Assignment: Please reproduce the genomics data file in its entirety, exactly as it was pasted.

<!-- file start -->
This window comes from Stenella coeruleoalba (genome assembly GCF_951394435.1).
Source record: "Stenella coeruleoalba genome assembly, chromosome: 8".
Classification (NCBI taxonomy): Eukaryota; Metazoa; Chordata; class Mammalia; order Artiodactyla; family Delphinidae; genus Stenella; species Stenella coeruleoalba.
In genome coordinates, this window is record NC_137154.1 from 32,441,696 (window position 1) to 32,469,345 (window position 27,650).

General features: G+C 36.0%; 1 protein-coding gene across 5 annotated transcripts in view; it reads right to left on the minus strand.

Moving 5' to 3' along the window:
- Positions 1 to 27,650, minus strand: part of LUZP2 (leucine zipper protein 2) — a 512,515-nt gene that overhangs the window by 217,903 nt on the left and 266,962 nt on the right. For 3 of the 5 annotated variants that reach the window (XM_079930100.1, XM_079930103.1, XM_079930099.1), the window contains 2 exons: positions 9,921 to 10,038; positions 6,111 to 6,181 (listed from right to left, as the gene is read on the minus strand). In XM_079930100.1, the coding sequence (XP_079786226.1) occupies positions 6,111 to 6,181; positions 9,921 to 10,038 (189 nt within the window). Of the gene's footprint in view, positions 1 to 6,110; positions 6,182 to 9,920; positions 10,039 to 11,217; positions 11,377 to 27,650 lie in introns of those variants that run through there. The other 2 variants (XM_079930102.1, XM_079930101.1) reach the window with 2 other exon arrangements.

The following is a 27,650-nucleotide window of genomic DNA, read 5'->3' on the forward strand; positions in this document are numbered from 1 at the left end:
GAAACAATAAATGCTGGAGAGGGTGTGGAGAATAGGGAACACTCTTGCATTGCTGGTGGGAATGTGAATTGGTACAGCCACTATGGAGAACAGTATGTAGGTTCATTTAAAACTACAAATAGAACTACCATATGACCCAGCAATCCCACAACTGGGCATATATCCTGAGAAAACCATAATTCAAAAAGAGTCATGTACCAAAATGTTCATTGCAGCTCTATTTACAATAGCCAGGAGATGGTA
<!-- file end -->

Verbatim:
This window comes from Stenella coeruleoalba (genome assembly GCF_951394435.1).
Source record: "Stenella coeruleoalba genome assembly, chromosome: 8".
Classification (NCBI taxonomy): Eukaryota; Metazoa; Chordata; class Mammalia; order Artiodactyla; family Delphinidae; genus Stenella; species Stenella coeruleoalba.
In genome coordinates, this window is record NC_137154.1 from 32,441,696 (window position 1) to 32,469,345 (window position 27,650).

General features: G+C 36.0%; 1 protein-coding gene across 5 annotated transcripts in view; it reads right to left on the minus strand.

Moving 5' to 3' along the window:
- Positions 1 to 27,650, minus strand: part of LUZP2 (leucine zipper protein 2) — a 512,515-nt gene that overhangs the window by 217,903 nt on the left and 266,962 nt on the right. For 3 of the 5 annotated variants that reach the window (XM_079930100.1, XM_079930103.1, XM_079930099.1), the window contains 2 exons: positions 9,921 to 10,038; positions 6,111 to 6,181 (listed from right to left, as the gene is read on the minus strand). In XM_079930100.1, the coding sequence (XP_079786226.1) occupies positions 6,111 to 6,181; positions 9,921 to 10,038 (189 nt within the window). Of the gene's footprint in view, positions 1 to 6,110; positions 6,182 to 9,920; positions 10,039 to 11,217; positions 11,377 to 27,650 lie in introns of those variants that run through there. The other 2 variants (XM_079930102.1, XM_079930101.1) reach the window with 2 other exon arrangements.

The following is a 27,650-nucleotide window of genomic DNA, read 5'->3' on the forward strand; positions in this document are numbered from 1 at the left end:
GAAACAATAAATGCTGGAGAGGGTGTGGAGAATAGGGAACACTCTTGCATTGCTGGTGGGAATGTGAATTGGTACAGCCACTATGGAGAACAGTATGTAGGTTCATTTAAAACTACAAATAGAACTACCATATGACCCAGCAATCCCACAACTGGGCATATATCCTGAGAAAACCATAATTCAAAAAGAGTCATGTACCAAAATGTTCATTGCAGCTCTATTTACAATAGCCAGGAGATGGTA